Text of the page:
Taking The Law Into Your Own Hands

"We hold these truths to be self-evident, that all men are created equal, that they are endowed by their Creator with certain unalienable Rights, that among these are Life, Liberty and the pursuit of Happiness. — That to secure these rights, Governments are instituted among Men, deriving their just powers from the consent of the governed."

Many of you will recognize this statement as being in the opening paragraphs of the Declaration of Independence. This document set the stage for the foundation of our country. It threw off the old form of Government, the oppressive British crown, and declared the desire to establish a new Government based on inalienable freedom. The role of this new Government is to protect those inalienable rights.

Read that opening paragraph again, and answer this question. Where does the Government derive its power? They are granted the power to protect our rights from the consent of the Governed. In essence, we, as free people, hire them to do a job.

However, what happens if the Government or one of its institutions is not able to provide that protection? What happens when our very life is threatened, and the Government isn’t there to stop it? The duty is ours. We have created provisions in our laws, based on the idea of self-defense, that protect us from Government retribution if we are forced to act in self-preservation.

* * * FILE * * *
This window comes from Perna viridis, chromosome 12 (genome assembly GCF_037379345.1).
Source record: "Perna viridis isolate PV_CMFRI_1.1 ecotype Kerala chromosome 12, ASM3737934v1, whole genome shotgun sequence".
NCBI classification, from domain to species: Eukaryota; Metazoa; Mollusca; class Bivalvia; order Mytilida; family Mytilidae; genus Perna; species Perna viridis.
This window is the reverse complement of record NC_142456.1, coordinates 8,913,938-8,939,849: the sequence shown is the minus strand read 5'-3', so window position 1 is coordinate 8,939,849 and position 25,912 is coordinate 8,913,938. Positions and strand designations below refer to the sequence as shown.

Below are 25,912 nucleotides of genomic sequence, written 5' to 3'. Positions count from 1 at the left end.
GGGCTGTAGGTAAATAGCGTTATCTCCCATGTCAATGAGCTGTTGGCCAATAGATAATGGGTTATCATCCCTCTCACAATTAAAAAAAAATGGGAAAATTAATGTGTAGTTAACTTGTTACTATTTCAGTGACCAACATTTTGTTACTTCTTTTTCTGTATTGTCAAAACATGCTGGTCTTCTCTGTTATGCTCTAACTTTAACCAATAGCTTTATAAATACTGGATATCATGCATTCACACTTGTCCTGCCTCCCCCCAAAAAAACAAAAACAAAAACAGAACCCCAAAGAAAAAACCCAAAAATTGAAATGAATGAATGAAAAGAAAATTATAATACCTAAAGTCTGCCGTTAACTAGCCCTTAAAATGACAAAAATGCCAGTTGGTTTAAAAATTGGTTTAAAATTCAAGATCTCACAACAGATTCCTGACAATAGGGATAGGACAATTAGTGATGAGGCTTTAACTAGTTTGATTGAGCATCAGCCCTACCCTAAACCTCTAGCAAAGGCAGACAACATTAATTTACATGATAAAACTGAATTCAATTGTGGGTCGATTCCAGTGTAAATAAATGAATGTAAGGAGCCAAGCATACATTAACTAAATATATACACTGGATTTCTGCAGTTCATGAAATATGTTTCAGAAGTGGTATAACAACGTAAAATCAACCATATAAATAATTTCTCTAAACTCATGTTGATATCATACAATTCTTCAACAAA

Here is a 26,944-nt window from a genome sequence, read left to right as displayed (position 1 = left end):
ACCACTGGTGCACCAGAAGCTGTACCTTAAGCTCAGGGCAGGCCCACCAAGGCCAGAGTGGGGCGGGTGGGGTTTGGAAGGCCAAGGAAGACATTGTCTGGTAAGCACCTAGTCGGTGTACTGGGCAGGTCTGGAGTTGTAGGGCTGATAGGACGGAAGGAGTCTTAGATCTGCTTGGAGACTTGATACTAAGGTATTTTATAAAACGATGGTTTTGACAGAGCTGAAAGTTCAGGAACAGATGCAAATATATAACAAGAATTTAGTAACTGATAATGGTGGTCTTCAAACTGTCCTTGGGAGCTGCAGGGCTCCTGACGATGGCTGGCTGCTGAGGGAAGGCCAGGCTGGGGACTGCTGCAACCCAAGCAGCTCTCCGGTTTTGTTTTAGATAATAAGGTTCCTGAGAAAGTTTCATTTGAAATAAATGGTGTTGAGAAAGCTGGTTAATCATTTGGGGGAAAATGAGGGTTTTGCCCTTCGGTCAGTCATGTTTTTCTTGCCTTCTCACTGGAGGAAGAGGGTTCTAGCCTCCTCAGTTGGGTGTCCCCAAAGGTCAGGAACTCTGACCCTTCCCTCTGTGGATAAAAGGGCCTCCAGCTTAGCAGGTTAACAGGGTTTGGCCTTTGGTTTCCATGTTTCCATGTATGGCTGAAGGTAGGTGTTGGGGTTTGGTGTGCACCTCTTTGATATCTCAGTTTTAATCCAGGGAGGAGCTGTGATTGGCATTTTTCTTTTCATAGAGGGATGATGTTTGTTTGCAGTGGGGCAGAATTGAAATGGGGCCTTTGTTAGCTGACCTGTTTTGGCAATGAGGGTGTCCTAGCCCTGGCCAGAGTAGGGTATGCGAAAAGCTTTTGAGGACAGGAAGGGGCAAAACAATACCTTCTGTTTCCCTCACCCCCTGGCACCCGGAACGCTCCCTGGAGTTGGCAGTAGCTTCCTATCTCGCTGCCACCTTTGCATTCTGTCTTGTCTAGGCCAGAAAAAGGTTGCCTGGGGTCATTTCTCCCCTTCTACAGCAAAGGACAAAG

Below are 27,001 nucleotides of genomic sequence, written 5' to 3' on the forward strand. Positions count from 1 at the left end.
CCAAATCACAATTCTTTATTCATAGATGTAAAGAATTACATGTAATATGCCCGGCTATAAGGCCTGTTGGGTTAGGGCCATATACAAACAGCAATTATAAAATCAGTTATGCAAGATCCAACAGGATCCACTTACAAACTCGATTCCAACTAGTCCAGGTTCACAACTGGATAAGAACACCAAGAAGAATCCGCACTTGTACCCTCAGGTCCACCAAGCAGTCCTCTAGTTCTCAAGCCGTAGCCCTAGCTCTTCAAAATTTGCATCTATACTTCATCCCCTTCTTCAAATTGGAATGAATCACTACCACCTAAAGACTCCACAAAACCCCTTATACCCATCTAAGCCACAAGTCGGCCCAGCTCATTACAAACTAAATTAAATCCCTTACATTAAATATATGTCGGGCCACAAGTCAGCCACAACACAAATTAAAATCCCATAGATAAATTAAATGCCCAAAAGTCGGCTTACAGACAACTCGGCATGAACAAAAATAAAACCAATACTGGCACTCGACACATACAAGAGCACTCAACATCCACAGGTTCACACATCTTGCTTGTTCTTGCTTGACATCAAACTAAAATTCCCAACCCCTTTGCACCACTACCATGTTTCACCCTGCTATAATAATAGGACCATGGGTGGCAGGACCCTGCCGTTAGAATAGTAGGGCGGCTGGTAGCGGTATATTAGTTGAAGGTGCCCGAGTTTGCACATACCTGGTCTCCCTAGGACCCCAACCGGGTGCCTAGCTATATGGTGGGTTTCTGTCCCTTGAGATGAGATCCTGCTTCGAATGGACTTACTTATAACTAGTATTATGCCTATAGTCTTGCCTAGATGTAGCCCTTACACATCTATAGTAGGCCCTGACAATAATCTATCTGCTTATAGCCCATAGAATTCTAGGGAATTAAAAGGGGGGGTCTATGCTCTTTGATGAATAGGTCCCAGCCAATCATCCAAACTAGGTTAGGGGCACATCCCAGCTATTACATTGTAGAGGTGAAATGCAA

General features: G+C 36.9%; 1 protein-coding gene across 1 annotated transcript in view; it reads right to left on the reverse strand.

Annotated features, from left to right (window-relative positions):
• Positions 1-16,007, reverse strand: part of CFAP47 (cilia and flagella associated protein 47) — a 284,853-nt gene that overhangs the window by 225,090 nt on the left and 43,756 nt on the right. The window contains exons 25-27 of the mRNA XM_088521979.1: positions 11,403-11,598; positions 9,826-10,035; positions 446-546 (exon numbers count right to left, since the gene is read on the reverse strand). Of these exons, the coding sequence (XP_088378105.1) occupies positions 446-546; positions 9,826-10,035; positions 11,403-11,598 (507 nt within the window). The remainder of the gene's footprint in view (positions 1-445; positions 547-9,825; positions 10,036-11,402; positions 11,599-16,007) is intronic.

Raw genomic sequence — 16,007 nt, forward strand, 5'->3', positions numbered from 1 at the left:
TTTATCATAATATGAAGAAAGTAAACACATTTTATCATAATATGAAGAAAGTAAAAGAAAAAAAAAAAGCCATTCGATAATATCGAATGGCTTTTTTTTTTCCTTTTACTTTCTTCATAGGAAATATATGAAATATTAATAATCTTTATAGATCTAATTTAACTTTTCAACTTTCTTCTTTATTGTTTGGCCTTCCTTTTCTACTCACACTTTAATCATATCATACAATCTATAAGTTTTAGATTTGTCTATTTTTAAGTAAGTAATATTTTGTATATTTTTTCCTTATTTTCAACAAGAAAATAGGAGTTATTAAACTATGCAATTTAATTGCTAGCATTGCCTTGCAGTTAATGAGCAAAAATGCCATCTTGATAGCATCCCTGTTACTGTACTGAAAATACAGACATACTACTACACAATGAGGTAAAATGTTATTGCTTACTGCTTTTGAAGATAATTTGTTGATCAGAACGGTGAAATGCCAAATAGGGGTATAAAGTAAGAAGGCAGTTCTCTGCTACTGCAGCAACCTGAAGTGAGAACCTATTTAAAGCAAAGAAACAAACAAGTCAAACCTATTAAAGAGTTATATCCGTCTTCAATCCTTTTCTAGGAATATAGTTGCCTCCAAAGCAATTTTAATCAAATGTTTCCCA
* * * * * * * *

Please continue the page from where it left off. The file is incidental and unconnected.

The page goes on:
With that said, why do we keep hearing the phrase “people can’t take the law into their own hands?” The law IS in our hands. We hire police officers to protect and serve. Our consent gives them their just powers. But, if they are not present when our life is being threatened, the responsibility falls on us.

Last week, Catarino Piedra, a store owner in Oakland, California, was faced with this situation. And he acted.

Last Thursday, a man named Allen Hicks entered Piedra’s pizzeria armed with a gun and tried to rob him. Held up at gunpoint, Piedra had a decision to make. His wife and three children were also in the restaurant. All of their lives were in danger. This was a matter of self-preservation and the protection of his family. So, Piedra picked up his own gun from behind the counter and killed Hicks.

The act was completely justified. No one can argue that.

But, remember. It’s California. So, they’ll certainly try to argue it. First of all, the San Francisco Chronicle refers to this as a tragedy. Why? What tragic thing happened? A criminal threatened the life of this man and that of his family. He put himself in that position. Piedra acted ethically and in accordance with the law.

Secondly, a spokesman for the San Francisco police department made the following statement:

"This thing had potential -- who knows where the suspects were going to take the situation? But by no stretch of the imagination are we agreeing with or justifying what the owner did.

We're not saying that we want citizens to go out there and arm themselves and take the law into their own hands. We want citizens to be good witnesses, to be good report-takers and to identify suspects."